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Macedonia: Government, Ethnic Albanians Share Blame For Tanusevci Violence

Skirmishes are continuing near Macedonia's northern border with Kosovo, where three Macedonian policemen were killed on 4 March. Authorities in Macedonia blame the NATO-led peacekeeping force in neighboring Kosovo for failing to do enough to secure the border from armed Kosovar Albanian infiltrators seeking to enter Macedonia illegally. But RFE/RL correspondent Jolyon Naegele reports from Skopje that Macedonian authorities may be at least equally to blame for the violent dispute over the border village of Tanusevci.

Skopje, 7 March 2001 (RFE/RL) -- The dispute over the ethnic Albanian border village of Tanusevci in northern Macedonia has been simmering for months. But its origins predate Macedonian independence more than eight years ago.

Tanusevci lies within earshot of the border with Kosovo, high in the Black Mountains (Crna gora/Karadak) north of Skopje. The village is about 24 kilometers from the capital as the crow flies, but nearly double that distance over winding roads. There is no bus service. The nearest school and clinic are in the southern Kosovo town of Vitina/Viti, about an hour away on foot.

The border in the Black Mountains was never marked, and as long as the former Yugoslavia existed it was nothing more than an administrative boundary. Most residents considered themselves Kosovar Albanians. The break-up of Yugoslavia had little immediate impact on Tanusevci. But starting in the late 1990s, the village became a funnel for arms to the Kosovo Liberation Army, or UCK. Serb forces on occasion entered Tanusevci.

Last year, Tanusevci became a transit point for weapons bound for Albanian insurgents in the Presevo Valley of southern Serbia, some 30 kilometers to the northeast. A U.S. KFOR intelligence officer in Vitina told RFE/RL in June that KFOR was monitoring the movement of weapons just across the border in northern Macedonia but, beyond informing the Macedonian authorities, lacked a mandate to respond.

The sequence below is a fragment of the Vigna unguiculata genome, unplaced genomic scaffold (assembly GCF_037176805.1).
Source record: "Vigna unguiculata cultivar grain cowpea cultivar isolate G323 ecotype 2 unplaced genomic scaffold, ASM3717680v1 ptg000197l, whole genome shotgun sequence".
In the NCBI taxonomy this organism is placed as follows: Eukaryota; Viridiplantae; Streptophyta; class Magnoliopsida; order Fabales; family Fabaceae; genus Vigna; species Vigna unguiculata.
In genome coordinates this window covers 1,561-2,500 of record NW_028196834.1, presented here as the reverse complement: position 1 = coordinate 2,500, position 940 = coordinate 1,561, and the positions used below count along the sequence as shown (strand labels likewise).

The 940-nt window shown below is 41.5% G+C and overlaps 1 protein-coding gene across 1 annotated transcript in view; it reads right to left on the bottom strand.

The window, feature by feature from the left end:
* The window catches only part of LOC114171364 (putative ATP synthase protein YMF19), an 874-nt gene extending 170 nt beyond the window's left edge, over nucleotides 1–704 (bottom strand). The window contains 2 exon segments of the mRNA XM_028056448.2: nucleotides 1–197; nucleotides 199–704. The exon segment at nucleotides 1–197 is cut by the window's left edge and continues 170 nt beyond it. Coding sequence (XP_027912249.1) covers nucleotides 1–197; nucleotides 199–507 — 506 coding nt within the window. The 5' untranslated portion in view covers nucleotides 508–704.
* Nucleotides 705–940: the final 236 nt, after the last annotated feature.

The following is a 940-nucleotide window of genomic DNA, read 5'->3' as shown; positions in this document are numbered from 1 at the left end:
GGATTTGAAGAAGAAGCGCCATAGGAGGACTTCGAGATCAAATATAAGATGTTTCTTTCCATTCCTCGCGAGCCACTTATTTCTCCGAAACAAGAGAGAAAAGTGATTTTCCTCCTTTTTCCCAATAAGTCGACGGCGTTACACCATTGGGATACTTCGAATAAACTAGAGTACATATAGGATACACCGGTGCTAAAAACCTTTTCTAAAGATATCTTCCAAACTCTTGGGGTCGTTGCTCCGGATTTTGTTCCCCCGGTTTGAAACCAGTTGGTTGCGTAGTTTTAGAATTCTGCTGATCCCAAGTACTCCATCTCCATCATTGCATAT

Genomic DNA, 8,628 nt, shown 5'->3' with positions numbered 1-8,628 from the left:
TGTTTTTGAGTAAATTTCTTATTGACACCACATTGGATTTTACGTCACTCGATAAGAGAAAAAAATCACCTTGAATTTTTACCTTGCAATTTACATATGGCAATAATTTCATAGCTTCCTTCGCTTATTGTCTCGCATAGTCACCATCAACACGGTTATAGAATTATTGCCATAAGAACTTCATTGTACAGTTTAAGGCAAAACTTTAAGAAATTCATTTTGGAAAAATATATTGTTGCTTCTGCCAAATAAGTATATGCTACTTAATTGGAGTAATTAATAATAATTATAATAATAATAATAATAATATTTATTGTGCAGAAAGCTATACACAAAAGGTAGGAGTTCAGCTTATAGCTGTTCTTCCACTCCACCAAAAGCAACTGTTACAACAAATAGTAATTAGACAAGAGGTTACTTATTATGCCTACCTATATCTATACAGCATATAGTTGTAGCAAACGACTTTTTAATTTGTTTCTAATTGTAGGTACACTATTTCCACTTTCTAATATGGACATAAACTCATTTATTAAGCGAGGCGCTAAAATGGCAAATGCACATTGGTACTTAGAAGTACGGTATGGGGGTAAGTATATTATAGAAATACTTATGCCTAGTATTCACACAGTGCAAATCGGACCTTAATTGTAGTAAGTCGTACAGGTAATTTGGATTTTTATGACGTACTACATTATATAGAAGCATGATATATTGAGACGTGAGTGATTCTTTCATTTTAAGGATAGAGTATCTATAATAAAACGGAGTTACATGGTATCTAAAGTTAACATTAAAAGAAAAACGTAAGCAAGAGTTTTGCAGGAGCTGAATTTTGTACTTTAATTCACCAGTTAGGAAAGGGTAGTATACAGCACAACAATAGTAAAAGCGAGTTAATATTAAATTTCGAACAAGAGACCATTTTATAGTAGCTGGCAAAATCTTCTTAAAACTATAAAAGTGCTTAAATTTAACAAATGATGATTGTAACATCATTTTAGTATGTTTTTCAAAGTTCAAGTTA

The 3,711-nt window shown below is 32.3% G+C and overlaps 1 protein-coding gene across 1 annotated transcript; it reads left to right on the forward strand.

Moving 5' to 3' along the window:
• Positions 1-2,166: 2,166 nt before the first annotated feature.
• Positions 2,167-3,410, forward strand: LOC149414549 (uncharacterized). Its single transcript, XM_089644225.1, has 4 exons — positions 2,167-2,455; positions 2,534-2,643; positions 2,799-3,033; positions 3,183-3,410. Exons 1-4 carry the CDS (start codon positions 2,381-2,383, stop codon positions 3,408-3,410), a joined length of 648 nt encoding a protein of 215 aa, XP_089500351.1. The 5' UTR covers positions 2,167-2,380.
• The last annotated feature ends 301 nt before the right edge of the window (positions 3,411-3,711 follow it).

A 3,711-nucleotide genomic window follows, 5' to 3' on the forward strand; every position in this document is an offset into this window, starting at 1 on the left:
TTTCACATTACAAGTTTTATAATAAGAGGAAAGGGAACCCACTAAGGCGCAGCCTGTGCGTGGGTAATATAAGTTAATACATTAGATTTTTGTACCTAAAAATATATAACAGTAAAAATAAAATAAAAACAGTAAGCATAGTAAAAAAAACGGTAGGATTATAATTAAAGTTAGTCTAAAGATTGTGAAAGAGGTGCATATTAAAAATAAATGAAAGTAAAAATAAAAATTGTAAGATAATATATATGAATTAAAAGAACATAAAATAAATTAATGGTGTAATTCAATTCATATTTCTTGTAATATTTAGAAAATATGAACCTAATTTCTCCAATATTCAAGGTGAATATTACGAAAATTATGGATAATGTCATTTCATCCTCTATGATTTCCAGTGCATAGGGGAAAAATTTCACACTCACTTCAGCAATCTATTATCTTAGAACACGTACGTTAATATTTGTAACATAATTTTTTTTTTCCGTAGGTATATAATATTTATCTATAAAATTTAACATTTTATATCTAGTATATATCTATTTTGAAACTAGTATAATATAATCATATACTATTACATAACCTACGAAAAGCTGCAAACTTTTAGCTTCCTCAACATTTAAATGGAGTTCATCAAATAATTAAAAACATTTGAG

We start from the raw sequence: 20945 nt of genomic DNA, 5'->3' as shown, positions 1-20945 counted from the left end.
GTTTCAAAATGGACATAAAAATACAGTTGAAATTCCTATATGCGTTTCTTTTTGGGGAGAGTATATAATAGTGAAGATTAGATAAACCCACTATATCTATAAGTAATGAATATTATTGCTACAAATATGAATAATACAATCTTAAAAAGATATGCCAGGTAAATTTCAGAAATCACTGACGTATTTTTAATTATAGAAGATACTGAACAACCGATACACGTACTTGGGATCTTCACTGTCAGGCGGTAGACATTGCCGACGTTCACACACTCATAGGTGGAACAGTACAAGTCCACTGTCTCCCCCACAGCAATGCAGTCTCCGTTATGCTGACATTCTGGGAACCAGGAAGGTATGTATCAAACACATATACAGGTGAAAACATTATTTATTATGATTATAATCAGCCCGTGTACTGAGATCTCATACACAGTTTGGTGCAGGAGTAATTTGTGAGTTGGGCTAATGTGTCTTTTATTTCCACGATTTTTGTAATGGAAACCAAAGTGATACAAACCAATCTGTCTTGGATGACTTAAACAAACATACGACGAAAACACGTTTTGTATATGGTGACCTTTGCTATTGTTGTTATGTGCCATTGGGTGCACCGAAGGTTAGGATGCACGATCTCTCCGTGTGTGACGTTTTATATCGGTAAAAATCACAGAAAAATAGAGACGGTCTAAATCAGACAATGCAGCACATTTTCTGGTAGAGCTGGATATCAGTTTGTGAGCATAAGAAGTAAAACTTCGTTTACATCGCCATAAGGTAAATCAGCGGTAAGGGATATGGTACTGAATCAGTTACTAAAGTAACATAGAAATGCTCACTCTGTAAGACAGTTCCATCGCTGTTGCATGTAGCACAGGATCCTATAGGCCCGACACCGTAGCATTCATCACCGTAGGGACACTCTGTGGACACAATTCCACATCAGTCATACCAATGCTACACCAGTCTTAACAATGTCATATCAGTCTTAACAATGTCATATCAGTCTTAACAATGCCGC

In the wake of an incident last September in which Macedonian military vehicles were fired upon near Tanusevci, Macedonian police went to the village and checked the identity cards of residents. Those without proper documentation were told to leave.

Macedonian officials -- who ask to remain anonymous -- say that before NATO's bombing of Yugoslavia two years ago, Tanusevci had some 750 inhabitants. Even before the current violence erupted, the officials says, that number had been reduced by more than half -- to about 300.

The most recent shootings began three weeks ago when police went to investigate a report that a Skopje television news team had been surrounded by armed Albanians, some in uniform, who confiscated their equipment and ordered them to leave. Those in uniform wore patches with the letters UCK, standing no longer for the disbanded Kosovo Liberation Army but rather for the National Liberation Army ("Kombetar" is Albanian for "National").

Professor Abdulhenaf Bexheti is a member of one of Macedonia's two main ethnic Albanian parties, the opposition Party of Democratic Prosperity. As Macedonia's minister for transportation and communications in the mid-1990s, Bexheti visited Tanusevci several times in an effort to end the village's isolation from the rest of Macedonia. Bexheti says he understands why the villagers resorted to arms.